Thomas has just appointed Paul Richardson, who has more than 22 years experience in the financial services industry in Australia and New Zealand. In the past 10 years he has worked at BT Funds Management, part of the Wealth division of Westpac NZ, most recently as CIO. BT Funds has over NZD$4 billion of funds under management and advice.
Why did Mint want a new director?
We believe in having the right mix of skills on any board. We look for this attribute in companies we invest in so we want that for our own board too. Paul is a very experienced New Zealand and Australian market investor and as such he is a rare commodity so when he became available, we sought him out.
Paul has recently chosen to move from a full time funds management role to holding a portfolio of board positions which are pertinent to his skills. He has more than 22 years' experience in the finance industry at the highest level and he will bring that expertise to bear on our investment process and strategy.
Our business which was established six years ago has focused on employing the smartest people with demonstrable track records of success in fund management. The skill pool in the local market is shallow so we want to add to add to our capability when we can.
Who else is on your board?
Before Paul's appointment we had a board of two, an independent chairman, Pip Dunphy and myself as CEO. The key role the independent chair plays is in governance, risk management and assurance. The chair liaises with our auditors and third party suppliers and is a touch point for all relationships which importantly is independent of the management of the business. This segregation of roles is important to the success of our business and to our existing clients. Our chair is on the boards of a number of listed and crown owned entities and offers us a perspective of best of breed governance from her involvement with much larger entities.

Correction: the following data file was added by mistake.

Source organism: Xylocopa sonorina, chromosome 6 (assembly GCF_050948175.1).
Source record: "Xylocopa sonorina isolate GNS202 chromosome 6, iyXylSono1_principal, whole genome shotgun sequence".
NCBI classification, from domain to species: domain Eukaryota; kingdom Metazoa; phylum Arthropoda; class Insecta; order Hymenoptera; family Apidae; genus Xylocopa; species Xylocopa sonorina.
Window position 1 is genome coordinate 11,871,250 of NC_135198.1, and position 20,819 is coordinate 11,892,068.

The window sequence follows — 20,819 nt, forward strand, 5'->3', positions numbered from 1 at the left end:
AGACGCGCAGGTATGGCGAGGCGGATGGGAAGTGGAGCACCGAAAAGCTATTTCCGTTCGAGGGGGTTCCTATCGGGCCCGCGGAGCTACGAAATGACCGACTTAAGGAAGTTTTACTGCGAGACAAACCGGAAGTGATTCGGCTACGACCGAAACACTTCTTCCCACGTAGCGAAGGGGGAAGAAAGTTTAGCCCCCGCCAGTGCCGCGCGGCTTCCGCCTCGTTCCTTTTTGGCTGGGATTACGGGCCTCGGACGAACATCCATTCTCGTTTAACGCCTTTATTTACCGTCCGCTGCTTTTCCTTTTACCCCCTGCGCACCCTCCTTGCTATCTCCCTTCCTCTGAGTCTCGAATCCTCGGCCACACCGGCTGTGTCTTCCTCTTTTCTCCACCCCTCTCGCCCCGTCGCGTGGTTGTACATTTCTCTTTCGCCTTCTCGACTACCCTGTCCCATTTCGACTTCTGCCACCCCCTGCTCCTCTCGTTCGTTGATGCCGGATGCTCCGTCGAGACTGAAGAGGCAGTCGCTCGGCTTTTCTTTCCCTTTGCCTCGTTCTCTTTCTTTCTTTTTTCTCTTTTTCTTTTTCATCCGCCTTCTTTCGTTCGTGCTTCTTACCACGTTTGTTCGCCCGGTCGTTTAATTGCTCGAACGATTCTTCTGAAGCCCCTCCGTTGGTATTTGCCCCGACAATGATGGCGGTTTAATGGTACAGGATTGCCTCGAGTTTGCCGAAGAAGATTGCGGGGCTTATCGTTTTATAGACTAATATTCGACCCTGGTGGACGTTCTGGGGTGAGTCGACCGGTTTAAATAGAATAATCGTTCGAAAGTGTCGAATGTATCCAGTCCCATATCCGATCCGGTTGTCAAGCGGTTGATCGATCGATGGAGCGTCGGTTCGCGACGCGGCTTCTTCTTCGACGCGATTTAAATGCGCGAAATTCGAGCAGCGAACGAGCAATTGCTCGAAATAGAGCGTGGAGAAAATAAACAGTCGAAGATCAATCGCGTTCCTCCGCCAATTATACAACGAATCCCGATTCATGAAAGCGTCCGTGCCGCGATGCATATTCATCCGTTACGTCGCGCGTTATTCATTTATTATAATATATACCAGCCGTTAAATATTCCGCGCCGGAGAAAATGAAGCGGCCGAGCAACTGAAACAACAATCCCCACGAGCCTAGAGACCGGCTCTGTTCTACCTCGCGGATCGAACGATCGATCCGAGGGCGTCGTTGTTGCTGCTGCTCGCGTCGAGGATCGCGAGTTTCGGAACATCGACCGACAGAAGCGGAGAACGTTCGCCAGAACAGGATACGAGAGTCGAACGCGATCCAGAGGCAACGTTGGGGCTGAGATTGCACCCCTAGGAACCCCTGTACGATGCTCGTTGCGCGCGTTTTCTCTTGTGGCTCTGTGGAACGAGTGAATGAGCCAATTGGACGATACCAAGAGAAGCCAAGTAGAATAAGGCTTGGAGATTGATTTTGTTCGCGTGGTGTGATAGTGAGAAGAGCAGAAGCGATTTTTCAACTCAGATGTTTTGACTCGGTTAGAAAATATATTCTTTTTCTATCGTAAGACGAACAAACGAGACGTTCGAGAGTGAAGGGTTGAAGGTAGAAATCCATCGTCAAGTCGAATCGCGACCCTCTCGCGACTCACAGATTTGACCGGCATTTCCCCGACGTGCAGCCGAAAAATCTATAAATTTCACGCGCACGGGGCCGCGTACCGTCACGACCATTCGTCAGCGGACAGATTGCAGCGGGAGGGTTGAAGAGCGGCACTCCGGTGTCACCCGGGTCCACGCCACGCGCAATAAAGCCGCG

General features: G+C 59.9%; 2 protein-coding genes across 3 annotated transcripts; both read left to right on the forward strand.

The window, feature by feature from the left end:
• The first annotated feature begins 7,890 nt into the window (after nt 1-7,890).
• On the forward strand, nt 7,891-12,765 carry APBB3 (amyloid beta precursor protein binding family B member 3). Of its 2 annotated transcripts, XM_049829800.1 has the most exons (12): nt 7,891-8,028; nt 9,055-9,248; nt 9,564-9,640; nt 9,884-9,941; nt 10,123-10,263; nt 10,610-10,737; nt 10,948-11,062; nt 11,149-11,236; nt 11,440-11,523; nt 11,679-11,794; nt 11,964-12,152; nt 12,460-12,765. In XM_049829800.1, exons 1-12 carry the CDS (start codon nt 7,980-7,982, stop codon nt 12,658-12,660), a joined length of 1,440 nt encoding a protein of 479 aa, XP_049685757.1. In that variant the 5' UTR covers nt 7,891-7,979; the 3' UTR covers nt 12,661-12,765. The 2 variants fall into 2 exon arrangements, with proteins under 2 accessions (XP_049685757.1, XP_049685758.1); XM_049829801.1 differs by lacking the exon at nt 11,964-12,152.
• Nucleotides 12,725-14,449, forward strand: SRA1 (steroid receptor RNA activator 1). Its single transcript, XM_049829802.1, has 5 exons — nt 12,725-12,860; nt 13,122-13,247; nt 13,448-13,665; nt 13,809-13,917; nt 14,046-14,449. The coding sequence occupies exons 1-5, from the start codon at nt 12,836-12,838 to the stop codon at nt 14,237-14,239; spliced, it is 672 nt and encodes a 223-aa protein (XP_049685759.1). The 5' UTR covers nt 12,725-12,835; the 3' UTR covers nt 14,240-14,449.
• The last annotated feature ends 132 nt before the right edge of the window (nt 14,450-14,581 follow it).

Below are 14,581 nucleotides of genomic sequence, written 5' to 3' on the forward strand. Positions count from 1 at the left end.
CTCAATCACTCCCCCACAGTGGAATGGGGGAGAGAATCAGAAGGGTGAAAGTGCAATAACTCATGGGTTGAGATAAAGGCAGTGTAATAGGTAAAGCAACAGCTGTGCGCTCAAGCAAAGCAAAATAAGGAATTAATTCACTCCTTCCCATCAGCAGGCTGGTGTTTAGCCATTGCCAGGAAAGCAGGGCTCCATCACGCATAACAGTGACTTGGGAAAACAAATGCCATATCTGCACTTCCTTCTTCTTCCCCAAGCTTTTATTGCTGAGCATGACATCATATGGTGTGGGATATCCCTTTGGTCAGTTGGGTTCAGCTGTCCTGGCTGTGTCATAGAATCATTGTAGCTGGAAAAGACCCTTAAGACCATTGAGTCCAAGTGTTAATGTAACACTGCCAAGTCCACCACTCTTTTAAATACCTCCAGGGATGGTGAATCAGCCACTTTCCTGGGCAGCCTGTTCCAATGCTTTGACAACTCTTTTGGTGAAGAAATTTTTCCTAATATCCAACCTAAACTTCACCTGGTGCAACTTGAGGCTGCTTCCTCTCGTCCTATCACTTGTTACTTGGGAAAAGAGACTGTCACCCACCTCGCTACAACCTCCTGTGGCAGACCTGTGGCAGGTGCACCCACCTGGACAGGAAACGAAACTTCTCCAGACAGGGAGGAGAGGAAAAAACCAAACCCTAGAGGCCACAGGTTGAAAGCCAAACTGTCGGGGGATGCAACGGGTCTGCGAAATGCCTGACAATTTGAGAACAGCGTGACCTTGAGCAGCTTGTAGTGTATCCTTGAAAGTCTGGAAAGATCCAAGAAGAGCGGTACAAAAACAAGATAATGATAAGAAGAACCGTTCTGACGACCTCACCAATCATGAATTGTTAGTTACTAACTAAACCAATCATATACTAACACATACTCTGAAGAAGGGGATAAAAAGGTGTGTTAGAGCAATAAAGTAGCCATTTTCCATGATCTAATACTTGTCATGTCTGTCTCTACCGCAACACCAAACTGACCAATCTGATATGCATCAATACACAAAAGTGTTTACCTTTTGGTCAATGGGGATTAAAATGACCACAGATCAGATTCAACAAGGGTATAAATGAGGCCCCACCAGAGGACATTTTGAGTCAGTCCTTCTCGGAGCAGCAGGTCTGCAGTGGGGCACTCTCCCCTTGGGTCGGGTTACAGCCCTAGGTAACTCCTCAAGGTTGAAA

What is a board there for?
I believe the management is there to manage the business and the board's role is one of governance. However this relationship is most effective in a small business when you work as a team and pool resources. In a strict sense the board may be involved in strategic matters rather than the day to day management of the business but a good board will be a practical asset and can offer guidance and support to management to add value to the business itself rather than create unnecessary workload for a small management team.
Has the role of a director changed over the years?
Yes I think it has changed. Director's duties have always imposed fiduciary obligations and these are appropriate but taking on a directorship is now not taken lightly and I think there is a greater understanding of the role of directors. Having too many directorships is now not seen as a good thing. To do the job properly, requires a significant time commitment and energetic focus. It is not about having "names on the board " but people with a diverse mix of skills who are willing to get involved with, but not micro manage, the business on behalf of company.
What major decisions has the board helped with so far?
The purchase of shares by employee shareholders, reviewing key contracts when there are changes in suppliers and strategic decisions about product launches are three examples.
What tips do you have for SMEs thinking of setting up a board?
You want people who are willing to make a real contribution and have the right skills background for your industry. Don't recruit in your own image. You need people with diverse perspectives as this will enable a robust decision making process for the business. If you are a CEO of a small business, be realistic about your own strengths and weaknesses and try to find people who will balance out your own capability. Be prepared to accept constructive criticism from your board. This is part of the journey to develop the business.
Corporate philanthropy the small business way.What do you do with your favourite charities and how does it align with your business?